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Rubber Plant – Ficus Elastica
Rubber Plant.
Rubber Plant.

The rubber plant (ficus elastica) is another popular ficus variety. The most popular is the decora which has large green oval-shaped plant leaves and the robusta which has larger leaves. It is not as sensitive as the fiddle leaf fig and can tolerate lower light conditions. Make sure you don’t overwater this rubber plant. The rubber plant is one of the best known indoor ficus plants. It has large, shiny, leathery foliage with prominent mid-ribs and a central stem that tends to produce unbranched unless pruned. New plant leaves emerge from a bright red protective sheath which drops off after the leaf unfurls. The rubber tree has several cultivars with differing leaf colors and patterns; however, all forms of this plant need at least a few hours of direct sun each day to maintain healthy compact growth.

Weeping Fig – Ficus Benjamina

Weeping fig plants are the most popular plants from the ficus genus and one of the most common from all ornamental house plants grown today. This is a small tree with several cultivars including the popular variegated type. Just like bonsai’s these require pruning regularly to create that full bush-like appearance.

The leaves are 2-4 inches long, apple green when young, darkening with age. The short, twig-like branches contain a stringybark that peels off. This bark can give a home for scale insects, the weeping fig’s most troublesome pest. This Weeping fig plant does not have much of a dormant period; however, towards the end of winter several leaves normally yellow and fall, to be replaced by new growth.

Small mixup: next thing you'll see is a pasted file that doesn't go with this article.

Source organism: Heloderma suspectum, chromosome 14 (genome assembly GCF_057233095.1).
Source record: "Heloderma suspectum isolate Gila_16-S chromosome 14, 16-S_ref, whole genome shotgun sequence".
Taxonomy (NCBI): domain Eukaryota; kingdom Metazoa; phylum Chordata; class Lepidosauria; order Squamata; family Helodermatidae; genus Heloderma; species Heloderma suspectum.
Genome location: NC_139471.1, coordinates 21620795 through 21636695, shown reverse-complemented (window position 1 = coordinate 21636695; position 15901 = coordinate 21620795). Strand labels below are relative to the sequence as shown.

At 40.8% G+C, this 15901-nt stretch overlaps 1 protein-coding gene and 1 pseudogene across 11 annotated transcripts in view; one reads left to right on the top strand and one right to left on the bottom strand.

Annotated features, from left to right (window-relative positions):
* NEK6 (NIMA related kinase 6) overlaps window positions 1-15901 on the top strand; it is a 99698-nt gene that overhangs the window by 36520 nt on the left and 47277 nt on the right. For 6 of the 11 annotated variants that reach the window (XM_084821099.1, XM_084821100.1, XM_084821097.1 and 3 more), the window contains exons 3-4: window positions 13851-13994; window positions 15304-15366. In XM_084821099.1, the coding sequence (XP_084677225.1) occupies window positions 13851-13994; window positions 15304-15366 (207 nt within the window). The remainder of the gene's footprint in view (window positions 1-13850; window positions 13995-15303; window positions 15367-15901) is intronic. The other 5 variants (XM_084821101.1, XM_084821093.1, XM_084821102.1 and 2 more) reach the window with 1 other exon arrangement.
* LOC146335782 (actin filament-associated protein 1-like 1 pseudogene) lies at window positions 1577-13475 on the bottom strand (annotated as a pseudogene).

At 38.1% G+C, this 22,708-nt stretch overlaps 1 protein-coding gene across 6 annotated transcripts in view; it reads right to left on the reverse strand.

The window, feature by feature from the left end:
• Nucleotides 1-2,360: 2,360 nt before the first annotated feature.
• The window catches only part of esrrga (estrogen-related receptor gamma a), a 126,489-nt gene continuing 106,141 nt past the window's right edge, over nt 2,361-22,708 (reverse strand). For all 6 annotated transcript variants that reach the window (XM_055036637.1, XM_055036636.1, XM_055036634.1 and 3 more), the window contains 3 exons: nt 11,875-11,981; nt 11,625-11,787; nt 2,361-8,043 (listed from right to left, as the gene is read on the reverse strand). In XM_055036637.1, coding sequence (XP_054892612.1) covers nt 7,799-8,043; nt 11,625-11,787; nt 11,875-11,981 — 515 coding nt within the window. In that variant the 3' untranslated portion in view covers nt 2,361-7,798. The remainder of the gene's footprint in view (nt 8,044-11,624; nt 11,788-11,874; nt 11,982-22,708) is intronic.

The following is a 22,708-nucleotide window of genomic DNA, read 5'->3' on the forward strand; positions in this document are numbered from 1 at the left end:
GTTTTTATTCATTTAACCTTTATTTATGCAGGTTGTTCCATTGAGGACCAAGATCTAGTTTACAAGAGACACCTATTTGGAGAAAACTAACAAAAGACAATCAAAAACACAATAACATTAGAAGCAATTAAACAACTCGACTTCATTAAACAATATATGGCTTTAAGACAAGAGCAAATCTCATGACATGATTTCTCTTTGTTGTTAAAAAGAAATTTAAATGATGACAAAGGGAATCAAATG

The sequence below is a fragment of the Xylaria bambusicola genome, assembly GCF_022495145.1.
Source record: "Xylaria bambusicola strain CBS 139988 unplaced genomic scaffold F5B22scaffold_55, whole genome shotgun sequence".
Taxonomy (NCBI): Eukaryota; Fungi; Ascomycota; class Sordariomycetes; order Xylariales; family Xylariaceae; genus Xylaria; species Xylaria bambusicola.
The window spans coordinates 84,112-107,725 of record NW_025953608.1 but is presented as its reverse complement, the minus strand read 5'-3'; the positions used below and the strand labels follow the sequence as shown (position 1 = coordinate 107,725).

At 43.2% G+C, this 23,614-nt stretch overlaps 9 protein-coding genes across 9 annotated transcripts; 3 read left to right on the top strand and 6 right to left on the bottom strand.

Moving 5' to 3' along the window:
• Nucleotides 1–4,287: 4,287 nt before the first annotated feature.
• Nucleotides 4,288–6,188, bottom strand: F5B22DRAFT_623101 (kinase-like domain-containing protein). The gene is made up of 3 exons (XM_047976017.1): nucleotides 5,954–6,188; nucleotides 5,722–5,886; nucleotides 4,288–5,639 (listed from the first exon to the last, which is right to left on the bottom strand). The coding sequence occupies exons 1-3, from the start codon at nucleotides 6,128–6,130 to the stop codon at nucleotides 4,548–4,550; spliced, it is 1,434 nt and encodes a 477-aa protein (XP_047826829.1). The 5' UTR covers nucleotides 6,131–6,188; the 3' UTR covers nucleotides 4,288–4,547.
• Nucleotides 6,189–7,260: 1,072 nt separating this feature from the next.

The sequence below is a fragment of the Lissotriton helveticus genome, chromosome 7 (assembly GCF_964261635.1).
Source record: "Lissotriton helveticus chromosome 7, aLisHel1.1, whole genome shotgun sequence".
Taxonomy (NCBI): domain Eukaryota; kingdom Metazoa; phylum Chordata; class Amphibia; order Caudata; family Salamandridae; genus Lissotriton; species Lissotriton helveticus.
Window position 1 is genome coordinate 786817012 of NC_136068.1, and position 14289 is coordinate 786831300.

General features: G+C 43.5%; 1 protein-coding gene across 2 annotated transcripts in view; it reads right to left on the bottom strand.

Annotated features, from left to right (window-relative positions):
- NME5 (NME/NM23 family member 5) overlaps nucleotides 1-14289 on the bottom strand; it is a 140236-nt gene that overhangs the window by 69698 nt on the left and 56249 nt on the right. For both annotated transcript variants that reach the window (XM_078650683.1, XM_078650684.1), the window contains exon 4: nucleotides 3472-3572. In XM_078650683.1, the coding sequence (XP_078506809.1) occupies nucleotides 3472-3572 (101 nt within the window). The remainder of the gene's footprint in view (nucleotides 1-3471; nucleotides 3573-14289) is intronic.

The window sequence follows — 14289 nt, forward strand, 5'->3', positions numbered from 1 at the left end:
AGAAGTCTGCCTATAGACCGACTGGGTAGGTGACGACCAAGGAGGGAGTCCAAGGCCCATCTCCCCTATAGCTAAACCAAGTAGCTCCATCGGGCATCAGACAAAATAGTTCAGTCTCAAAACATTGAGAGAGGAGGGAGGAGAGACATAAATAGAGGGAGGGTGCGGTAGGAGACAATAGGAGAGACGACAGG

Banana-Leaf Fig – Ficus maclellandii

Banana-leaf Fig has a treelike form; its leaves are long, narrow and drooping, giving the plant an almost bamboo-like appearance. The foliage color is a lovely muted gray or green and withstands direct sunlight better than most other species of tree Ficus.

Banana leaf ficus trees are shrubs or small trees with long, saber-shaped plant leaves. The plant leaves emerge red, but later turn dark green and become leathery. They droop gracefully from the tree, adding an exotic or tropical look to the home. Ficus banana leaf plants can be developed with one stem, multiple stems or even braided stems. Growing banana leaf ficus plants successfully is generally a matter of finding the correct location for the shrub. The banana leaf fig plant needs an indoor location with bright filtered light that is protected from drafts. Use a well-drained soilless potting mix for growing banana leaf fig plants.

Ficus microcarpa Moclame (Indian Laurel)

Indian Laurel is a rapidly growing rounded shrub that tends to produce many aerial roots when grown in humid conditions. The small glossy green color leaves are oval-shaped and alternate up the stem. It can form a massive trunk up to 3 feet in diameter and has reddish or gray bark with noticeable horizontal flecks called lenticels, which help with gas exchange. Indian Laurel is one of the best Ficus varieties for bonsai. Keep an eye out for thrips which are tiny light brown insects and shaped like miniature grains of rice.

Indian Laurel is an ornamental, evergreen houseplant. It has lovely, glossy oval leaves and it filters airborne toxins from the surrounding environment and it thrives best bright, indirect light but can tolerate some partial shade. Harsh, direct sunlight could scorch the leaves.